(the last one supports arbitrary nestings, the others don't)

    </F>
    Fredrik Lundh, Dec 14, 2004
    #16
  17. Will Stuyvesant

    Nick Coghlan Guest

    Will Stuyvesant wrote:
    > Here is a question about list comprehensions [lc]. The
    > question is dumb because I can do without [lc]; but I am
    > posing the question because I am curious.
    >
    > This:
    >
    >
    >>>>data = [['foo','bar','baz'],['my','your'],['holy','grail']]
    >>>>result = []
    >>>>for d in data:

    >
    > ... for w in d:
    > ... result.append(w)
    >
    >>>>print result

    >
    > ['foo', 'bar', 'baz', 'my', 'your', 'holy', 'grail']
    >
    > puts all the words in a list, like I want.


    There's a way to avoid generating the intermediate list if you don't actually
    need it (e.g. you want to feed the sequence to another method):

    ..>>> data = [['foo','bar','baz'],['my','your'],['holy','grail']]
    ..>>> from itertools import chain
    ..>>> result = "".join(chain(*data))
    'foobarbazmyyourholygrail'


    Some timing with integers:

    C:\>python -m timeit -s "data = [range(x) for x in range(1000)]" "L= []; map(L.e
    xtend, data); max(L)"
    10 loops, best of 3: 78.5 msec per loop

    C:\>python -m timeit -s "data = [range(x) for x in range(1000)]; from Tkinter im
    port _flatten" "max(_flatten(data))"
    10 loops, best of 3: 58.4 msec per loop

    C:\>python -m timeit -s "data = [range(x) for x in range(1000)]; from itertools
    import chain" "max(chain(*data))"
    10 loops, best of 3: 43 msec per loop

    And with strings:

    C:\>python -m timeit -s "data = [map(str, range(x)) for x in range(1000)]" "L= [
    ]; map(L.extend, data); ''.join(L)"
    10 loops, best of 3: 106 msec per loop

    C:\>python -m timeit -s "data = [map(str, range(x)) for x in range(1000)]; from
    Tkinter import _flatten" "''.join(_flatten(data))"
    10 loops, best of 3: 85.4 msec per loop

    C:\>python -m timeit -s "data = [map(str, range(x)) for x in range(1000)]; from
    itertools import chain" "''.join(chain(*data))"
    10 loops, best of 3: 1.2 sec per loop ****** OUCH!!

    C:\>python -m timeit -s "data = [map(str, range(x)) for x in range(1000)]; from
    itertools import chain" "''.join(list(chain(*data)))"
    10 loops, best of 3: 107 msec per loop


    Yikes - looks like chain() really sucks for str.join. However, the addition of
    the 'list' call makes a big difference. Maybe PySequence_Fast should be called
    PySequence_SlowAsADeadDingo() in this case ;)

    (FYI, I filed bug report #1085744 on SF about this)

    Cheers,
    Nick.

    --
    Nick Coghlan | | Brisbane, Australia
    ---------------------------------------------------------------
    http://boredomandlaziness.skystorm.net
    Nick Coghlan, Dec 15, 2004
    #17
  18. Will Stuyvesant

    Matthew Moss Guest

    Diez B. Roggisch wrote:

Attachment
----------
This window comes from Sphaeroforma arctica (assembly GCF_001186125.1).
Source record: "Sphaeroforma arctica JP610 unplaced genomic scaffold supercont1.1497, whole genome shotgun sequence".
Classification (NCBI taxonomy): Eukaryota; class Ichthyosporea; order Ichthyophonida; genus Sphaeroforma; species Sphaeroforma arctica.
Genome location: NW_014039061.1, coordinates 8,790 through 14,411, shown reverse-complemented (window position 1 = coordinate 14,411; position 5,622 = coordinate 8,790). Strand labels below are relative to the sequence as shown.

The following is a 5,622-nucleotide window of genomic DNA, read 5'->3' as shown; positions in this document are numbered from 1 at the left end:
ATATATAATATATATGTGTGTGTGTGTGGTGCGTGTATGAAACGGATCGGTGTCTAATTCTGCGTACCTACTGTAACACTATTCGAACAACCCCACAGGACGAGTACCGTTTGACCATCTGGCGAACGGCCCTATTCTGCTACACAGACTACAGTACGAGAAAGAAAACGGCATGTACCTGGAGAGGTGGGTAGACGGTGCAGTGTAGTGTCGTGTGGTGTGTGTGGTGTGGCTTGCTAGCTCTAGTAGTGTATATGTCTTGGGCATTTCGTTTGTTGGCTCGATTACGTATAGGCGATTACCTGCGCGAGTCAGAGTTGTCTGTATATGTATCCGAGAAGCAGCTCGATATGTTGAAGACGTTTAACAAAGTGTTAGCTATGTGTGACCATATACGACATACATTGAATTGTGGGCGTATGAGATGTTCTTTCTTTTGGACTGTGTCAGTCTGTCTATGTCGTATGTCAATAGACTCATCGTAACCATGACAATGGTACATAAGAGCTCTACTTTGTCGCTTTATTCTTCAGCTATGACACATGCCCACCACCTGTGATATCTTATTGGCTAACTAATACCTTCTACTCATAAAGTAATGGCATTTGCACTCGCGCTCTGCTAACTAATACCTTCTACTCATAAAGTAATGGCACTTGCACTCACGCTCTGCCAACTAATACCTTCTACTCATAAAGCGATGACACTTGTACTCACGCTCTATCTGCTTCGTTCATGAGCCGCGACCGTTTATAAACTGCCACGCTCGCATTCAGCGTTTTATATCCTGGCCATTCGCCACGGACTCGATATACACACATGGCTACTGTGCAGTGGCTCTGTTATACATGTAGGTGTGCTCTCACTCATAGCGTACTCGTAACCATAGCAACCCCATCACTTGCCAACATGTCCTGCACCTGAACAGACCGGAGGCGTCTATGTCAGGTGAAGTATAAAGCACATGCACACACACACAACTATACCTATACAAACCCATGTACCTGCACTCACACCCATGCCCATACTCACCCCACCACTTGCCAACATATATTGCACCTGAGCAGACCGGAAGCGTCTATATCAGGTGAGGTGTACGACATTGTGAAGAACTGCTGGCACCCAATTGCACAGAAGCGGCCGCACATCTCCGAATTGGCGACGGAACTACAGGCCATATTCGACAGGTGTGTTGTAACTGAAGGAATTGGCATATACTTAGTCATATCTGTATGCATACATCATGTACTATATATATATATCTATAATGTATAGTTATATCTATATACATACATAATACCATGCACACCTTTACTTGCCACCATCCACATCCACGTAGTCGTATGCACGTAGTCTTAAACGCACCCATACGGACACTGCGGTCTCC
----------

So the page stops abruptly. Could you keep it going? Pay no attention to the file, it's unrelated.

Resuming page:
> >>> data = [['foo','bar','baz'],['my','your'],['holy','grail']]
    > >>> [e for l in data for e in l]

    > ['foo', 'bar', 'baz', 'my', 'your', 'holy', 'grail']



    Okay, I tried this in an interactive Python session and it works as
    stated. My question is, why? How is the interpreter parsing that list
    expression that it makes sense?
    Matthew Moss, Dec 15, 2004
    #18
  19. Matthew Moss wrote:

    >> >>> data = [['foo','bar','baz'],['my','your'],['holy','grail']]
    >> >>> [e for l in data for e in l]

    >> ['foo', 'bar', 'baz', 'my', 'your', 'holy', 'grail']

    >
    > Okay, I tried this in an interactive Python session and it works as
    > stated. My question is, why? How is the interpreter parsing that list
    > expression that it makes sense?


    the language reference has the answer:

    http://www.python.org/doc/2.3.4/ref/lists.html

    "... the elements of the new list are those that would be produced
    by considering each of the 'for' or 'if' clauses a block, nesting
    from left to right, and evaluating the expression to produce a list
    element each time the innermost block is reached."

    or, conceptually, the compiler strips off the expression, and then
    inserts newlines, colons and indentation, and wraps the expression
    in an append statement.

    so

    [e for l in data for e in l]

    behaves like:

    result = []
    for l in data:
    for e in l:
    result.append(e)

    except that it's an expression, and the result variable is hidden. (and
    the compiler and the runtime is of course free to implement this in a
    more efficient way)

    </F>
    Fredrik Lundh, Dec 15, 2004
    #19
  20. ".>>>" is a good idea! (OT, was: Re: do you master list comprehensions?)

    Nick Coghlan schrieb:
    >>>>> data = [['foo','bar','baz'],['my','your'],['holy','grail']]
    >>>>> result = []
    >>>>> for d in data:

    >
    > .>>> data = [['foo','bar','baz'],['my','your'],['holy','grail']]
    > .>>> from itertools import chain
    > .>>> result = "".join(chain(*data))
    > 'foobarbazmyyourholygrail'


    This is the first time I see that and I totally like the idea of writing
    ".>>>" instead of ">>>" at the beginning of a line. Thank you Dr. Dobb!
    It's unfortunate for c.l.py that Python uses ">>>" as the default prompt
    as it messes up the display on mail/news readers that provide "syntax
    highlighting" for quotes.

    I wish everyone would write examples that way! On the other hand - three
    levels of quoting are really rare, maybe it would be easier to change that
    in the mail readers...

    .... or in Py3k ?

    Stefan
    Stefan Behnel, Dec 16, 2004
    #20